In my previous post I showed an example of how a query’s performance can be improved using the waste minimization technique. My focus was primarily on identifying and enforcing the correct plan, but I received some questions regarding the root cause of the problem: why the optimizer came up with a wrong join order? It’s a very interesting question, and it deserves a separate post so that it could be explored in detail.

Let’s take (more...)

dbms_output and the scheduler

One of the nifty things in 12c is the ability to pick up DBMS_OUTPUT output from your scheduler jobs. So if you haven’t built an extensive instrumentation or logging facility, you’ll still have some details you can pick up from the scheduler dictionary views. Let’s look at an example

SQL> create or replace
  2  procedure do_stuff is
  3  begin
  4    dbms_output.put_line('Commenced');
  5    dbms_lock.sleep(30);
  6    dbms_output.put_line('Working');
  7    dbms_lock.sleep(30);
  8    dbms_output.put_line('Done');
  9   (more...)

Top Reason I’ve Learned Everyone Should Use Delphix- Week 2

I’ve been going through some SERIOUS training in just over a week.  This training has successfully navigated the “Three I’s”, as in its been Interesting, Interactive and Informative.  The offerings are very complete and the knowledge gained is limitless.

I’d also like to send a shout out to Steve Karam, Leighton Nelson and everyone else at Delphix who’s had a hand in designing the training, (more...)

Never …

From time to time a question comes up on OTN that results in someone responding with the mantra: “Never do in PL/SQL that which can be done in plain  SQL”. It’s a theme I’ve mentioned a couple of times before on this blog, most recently with regard to Bryn Llewellyn’s presentation on transforming one table into another and Stew Ashton’s use of Analytic functions to solve a problem that I got stuck with.

Here’s a (more...)

Granular detail from a summary

We had an interesting question on AskTom a few days ago.  Given a set of 12 values (forecasts in this case), one for each month of the year , can we manufacture a set of weekly forecasts for the same period.  Now it is perhaps a little dubious to “invent” detailed data out of summarised data, but we can come up with a reasonable algorithm for doing so.

We could simply divide each (more...)

Intro to Database Security – Part 4

In the previous parts I talked about database security and the infrastructure part of database security. In this post I will discuss the development aspect of the database. Links to the previous posts: Part 1 – general introduction to security Part 2 – introduction to database security Part 3 – infrastructure aspect of database security […]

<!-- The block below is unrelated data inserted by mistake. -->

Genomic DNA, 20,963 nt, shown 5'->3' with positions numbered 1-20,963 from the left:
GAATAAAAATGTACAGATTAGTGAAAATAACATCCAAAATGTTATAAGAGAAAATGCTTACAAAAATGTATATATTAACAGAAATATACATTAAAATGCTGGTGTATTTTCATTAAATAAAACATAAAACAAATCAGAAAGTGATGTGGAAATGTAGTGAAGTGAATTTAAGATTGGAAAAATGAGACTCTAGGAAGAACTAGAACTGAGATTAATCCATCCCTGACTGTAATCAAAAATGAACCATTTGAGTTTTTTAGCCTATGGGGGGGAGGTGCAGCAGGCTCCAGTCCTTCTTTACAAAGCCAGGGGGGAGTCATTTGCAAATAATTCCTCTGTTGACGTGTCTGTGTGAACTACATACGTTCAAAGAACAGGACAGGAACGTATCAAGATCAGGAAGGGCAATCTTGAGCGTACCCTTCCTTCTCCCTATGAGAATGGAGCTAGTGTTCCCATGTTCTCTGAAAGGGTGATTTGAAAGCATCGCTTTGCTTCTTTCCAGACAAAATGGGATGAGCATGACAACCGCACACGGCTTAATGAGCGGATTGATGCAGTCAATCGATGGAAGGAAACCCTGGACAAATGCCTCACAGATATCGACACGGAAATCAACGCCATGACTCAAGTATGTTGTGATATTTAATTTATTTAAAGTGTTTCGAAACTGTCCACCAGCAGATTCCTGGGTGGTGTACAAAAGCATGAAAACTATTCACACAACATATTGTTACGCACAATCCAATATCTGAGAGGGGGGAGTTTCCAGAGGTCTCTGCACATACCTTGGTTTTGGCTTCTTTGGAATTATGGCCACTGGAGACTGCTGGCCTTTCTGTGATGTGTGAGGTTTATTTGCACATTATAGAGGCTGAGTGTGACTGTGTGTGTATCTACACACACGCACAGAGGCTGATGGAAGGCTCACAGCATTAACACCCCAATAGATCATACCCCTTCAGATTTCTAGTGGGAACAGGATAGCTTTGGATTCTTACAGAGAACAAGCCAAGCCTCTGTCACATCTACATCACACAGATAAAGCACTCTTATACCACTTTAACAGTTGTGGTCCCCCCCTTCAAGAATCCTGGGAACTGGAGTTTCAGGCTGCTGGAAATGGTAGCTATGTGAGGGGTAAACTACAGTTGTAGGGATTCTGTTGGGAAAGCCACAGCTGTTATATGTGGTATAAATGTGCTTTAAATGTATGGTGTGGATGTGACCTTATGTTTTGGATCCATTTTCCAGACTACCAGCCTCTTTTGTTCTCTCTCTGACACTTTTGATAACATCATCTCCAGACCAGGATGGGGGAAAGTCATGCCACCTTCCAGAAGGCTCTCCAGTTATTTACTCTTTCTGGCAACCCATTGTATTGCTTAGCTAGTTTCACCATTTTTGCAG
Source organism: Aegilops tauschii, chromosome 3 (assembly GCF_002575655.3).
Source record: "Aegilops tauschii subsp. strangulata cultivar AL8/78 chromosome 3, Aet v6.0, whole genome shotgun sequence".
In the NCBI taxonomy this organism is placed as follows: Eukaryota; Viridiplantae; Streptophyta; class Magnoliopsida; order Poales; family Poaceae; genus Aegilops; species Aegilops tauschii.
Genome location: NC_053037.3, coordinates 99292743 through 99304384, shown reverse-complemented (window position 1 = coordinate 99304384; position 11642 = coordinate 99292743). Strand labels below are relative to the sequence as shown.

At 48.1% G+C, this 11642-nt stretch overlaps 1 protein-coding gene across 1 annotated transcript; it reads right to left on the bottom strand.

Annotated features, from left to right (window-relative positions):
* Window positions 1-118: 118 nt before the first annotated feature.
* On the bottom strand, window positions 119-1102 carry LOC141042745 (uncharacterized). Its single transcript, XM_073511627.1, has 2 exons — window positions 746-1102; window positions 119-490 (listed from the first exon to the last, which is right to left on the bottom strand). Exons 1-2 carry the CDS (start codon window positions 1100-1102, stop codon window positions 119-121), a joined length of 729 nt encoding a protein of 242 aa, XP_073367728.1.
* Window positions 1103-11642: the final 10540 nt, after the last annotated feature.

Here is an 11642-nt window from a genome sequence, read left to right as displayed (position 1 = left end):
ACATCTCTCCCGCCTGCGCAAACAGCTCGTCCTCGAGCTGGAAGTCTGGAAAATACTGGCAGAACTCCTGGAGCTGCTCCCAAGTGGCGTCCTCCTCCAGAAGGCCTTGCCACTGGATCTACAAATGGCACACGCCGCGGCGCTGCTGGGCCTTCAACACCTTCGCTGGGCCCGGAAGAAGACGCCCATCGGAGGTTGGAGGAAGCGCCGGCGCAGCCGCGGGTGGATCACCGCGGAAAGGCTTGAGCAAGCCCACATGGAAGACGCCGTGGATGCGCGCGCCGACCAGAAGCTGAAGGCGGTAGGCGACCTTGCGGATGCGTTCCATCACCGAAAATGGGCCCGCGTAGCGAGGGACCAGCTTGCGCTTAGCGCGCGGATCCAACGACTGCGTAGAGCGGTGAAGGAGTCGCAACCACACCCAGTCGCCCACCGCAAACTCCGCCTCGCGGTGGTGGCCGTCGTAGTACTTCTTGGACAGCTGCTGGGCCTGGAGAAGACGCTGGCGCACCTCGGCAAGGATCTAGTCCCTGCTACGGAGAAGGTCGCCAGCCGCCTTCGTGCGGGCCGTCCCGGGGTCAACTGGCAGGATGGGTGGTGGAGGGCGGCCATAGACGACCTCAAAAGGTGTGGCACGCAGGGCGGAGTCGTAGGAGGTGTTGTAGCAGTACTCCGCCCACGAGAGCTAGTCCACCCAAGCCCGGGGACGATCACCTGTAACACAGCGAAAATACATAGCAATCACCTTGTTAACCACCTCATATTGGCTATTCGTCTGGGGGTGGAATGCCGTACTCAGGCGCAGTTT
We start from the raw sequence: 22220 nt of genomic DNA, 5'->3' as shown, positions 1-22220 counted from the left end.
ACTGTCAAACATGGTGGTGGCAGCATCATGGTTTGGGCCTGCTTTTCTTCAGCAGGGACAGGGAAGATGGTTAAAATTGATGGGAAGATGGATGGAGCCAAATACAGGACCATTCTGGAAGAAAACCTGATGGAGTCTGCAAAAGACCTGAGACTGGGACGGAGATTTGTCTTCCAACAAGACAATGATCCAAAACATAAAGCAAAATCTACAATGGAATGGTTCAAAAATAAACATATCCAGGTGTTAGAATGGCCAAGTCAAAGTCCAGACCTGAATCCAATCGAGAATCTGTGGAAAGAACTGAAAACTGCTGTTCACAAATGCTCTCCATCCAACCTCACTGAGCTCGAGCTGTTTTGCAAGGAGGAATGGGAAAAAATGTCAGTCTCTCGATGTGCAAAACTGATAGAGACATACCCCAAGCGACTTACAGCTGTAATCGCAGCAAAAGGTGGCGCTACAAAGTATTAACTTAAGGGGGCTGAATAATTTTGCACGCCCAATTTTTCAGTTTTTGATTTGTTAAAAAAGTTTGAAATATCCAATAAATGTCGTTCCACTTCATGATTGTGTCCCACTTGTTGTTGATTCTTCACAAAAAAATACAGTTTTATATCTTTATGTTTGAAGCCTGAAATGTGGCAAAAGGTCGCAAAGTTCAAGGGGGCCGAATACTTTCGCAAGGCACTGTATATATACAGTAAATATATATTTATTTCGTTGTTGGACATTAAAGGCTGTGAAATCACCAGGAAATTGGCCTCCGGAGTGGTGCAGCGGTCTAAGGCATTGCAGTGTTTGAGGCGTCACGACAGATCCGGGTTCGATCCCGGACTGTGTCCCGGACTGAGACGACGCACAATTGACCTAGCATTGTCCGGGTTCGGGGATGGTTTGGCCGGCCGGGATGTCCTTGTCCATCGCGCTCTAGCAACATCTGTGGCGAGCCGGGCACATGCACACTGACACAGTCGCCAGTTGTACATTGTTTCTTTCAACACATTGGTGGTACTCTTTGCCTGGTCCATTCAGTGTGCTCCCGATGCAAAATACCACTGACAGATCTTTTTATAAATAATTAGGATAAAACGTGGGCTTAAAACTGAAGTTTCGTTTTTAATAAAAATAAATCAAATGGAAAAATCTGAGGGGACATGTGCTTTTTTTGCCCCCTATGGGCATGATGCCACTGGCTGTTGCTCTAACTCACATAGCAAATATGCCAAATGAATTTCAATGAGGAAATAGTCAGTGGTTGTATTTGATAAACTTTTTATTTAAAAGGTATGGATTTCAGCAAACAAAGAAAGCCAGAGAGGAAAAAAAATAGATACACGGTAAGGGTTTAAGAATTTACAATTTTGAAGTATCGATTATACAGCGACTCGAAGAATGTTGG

HP Systems Management vacancies – Bradford , West Yorkshire

I have recently taken over our Systems  Management team and we have several vacancies for people used to working with the HP toolset. I know my blog is read almost entirely by DBAs but I am sure some of you work with Systems management teams and hopefully you can pass a link on to anyone you think might be interested.

The main tools used are

  • HP Service manager 9.x
  • HP Operations manager for Windows, (more...)

Conditional SQL- 6

An odd little anomaly showed up on the OTN database forum a few days ago where a query involving a table covered by Oracle Label Security (OLS) seemed to wrap itself into a non-mergeable view when written using traditional Oracle SQL, but allowed for view-merging when accessed through ANSI standard SQL. I don’t know why there’s a difference but it did prompt a thought about non-mergeable views and what I’ve previously called “conditional SQL” – (more...)

Query tuning by waste minimization: a real-life example

Today I’d like to share another tuning example from a recent case at work, which in my opinion is good for illustrating typical steps involved in SQL optimization process.

I was handed a poorly performing query with a relatively verbose text, so I will only give the general structure here (it will also prevent me from accidentally disclosing some sensitive information from that application):

       /* long list of columns here */
	   (select *  (more...)

Oracle DBA vacancy – Bradford, West Yorkshire

My team has a permanent vacancy which almost anyone could apply for.

We are looking for a good DBA with RAC, RMAN and Dataguard skills

We  are thinking that we might wish to take on a Junior DBA who has some skills but maybe not all three listed above.

We would also consider someone who has no real experience  – maybe has used RDBMS at University

Whoever we take-on will get a broad experience of (more...)